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A participant in the NIH 2019-2020 Medical Research Scholars Program.

Photo Credit: National Institutes of Health

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June 10, 2009

There’s a scientific revolution taking place.

Past investments in the National Institutes of Health (NIH) have not only wiped out diseases that killed our grandparents, but they have also led us to the brink of new discoveries that will make our children and grandchildren free from the diseases that we still suffer and fear.

These breakthroughs can come because of a unique moment in the history of science.  The mapping of the human genome and advances in our understanding of the way life works have pushed us into a new phase of biological study.

Today, scientists know exactly where to look to find cures.  They just need the funding to get there.

Indeed, the 21st century may belong to the life sciences.

Just as the industrial revolution fundamentally transformed the 19th century, and the physics and information technology revolution made the United States the world’s leading economic power at the end of the 20th century, the coming biomedical revolution will be critical to economic leadership and well-being in the 21st century.

As the development of the transistor led to the microprocessor, the Internet and a revolution in communications, so, too, research in medical labs will not only cure diseases in the human body, but will lead to other discoveries in life sciences that can help improve the human condition more generally.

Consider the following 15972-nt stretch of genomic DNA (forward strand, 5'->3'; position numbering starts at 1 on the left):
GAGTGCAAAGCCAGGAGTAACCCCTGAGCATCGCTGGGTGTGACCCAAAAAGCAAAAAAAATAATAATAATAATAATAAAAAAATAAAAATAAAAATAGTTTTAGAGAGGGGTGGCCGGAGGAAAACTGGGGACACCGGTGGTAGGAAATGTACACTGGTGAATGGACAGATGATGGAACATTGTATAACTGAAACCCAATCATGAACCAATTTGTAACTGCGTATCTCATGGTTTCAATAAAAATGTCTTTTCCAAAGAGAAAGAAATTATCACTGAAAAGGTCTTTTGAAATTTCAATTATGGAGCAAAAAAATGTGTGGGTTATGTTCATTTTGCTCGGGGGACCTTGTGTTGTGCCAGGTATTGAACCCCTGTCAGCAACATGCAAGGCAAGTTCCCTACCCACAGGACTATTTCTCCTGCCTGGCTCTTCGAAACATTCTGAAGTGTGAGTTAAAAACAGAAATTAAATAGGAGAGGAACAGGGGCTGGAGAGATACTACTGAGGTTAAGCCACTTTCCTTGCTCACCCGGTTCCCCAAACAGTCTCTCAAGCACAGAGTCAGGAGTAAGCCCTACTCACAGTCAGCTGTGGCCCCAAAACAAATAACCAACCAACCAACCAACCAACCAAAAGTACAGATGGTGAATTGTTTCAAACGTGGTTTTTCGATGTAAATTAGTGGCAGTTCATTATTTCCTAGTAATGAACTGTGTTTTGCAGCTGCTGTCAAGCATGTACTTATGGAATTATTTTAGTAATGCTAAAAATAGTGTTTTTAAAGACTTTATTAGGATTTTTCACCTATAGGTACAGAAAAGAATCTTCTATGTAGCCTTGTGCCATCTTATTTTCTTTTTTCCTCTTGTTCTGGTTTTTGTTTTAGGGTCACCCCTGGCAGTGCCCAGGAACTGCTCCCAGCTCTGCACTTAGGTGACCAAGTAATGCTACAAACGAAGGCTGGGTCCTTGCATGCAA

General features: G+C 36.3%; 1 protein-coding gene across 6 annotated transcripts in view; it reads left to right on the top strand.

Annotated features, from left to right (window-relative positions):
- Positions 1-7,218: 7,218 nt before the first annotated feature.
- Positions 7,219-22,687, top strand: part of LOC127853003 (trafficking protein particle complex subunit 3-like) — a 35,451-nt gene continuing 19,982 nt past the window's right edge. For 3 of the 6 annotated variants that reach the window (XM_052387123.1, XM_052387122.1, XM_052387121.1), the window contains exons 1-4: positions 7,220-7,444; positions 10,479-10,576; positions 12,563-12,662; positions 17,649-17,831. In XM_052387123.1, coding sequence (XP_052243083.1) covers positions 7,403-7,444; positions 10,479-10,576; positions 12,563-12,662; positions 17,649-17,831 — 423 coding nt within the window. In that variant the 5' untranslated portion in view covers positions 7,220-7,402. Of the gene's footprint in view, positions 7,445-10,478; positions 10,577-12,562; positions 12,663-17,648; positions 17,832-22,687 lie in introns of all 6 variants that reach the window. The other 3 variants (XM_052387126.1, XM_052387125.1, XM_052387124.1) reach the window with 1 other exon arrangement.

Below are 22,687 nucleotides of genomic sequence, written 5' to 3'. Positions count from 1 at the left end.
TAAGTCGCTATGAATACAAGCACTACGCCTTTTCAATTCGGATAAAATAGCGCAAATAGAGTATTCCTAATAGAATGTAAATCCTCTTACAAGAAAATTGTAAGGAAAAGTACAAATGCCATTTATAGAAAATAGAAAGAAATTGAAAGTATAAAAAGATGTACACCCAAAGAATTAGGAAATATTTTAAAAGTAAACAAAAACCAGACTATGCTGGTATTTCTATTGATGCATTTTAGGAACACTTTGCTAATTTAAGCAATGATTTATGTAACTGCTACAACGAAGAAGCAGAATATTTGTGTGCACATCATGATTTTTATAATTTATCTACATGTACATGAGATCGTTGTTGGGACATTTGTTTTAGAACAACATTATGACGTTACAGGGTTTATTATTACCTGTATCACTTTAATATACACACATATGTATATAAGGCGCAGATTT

We already see this cross-innovation taking place in the way the study of living things is leading to breakthroughs in new, organic ways to produce clean energy that protect the climate.

That’s why more than twenty of the nation’s leading research institutions, and health and patient advocates have united behind a single purpose: to call upon the United States to make a new commitment to funding the NIH.

We’re seeking consistent increases in the NIH budget over the long term, because the fruits of science are a necessity, not a luxury, as much in hard times as in good.

We’re calling our efforts United for Medical Research (UMR).

And we’re launching a multi-year advocacy and education campaign to seek the NIH funding necessary for delivering on the promise of the Life Sciences Century.

We hope this web site will serve the entire community of advocates for life sciences research.  Here we will collect and promote the latest news and events from across the NIH advocacy community.

We’ll also archive key resources that have served  to inform and educate policy makers, patients and caregivers, the scientific and academic communities across disciplines about the importance and need for a strong long-term commitment to the NIH.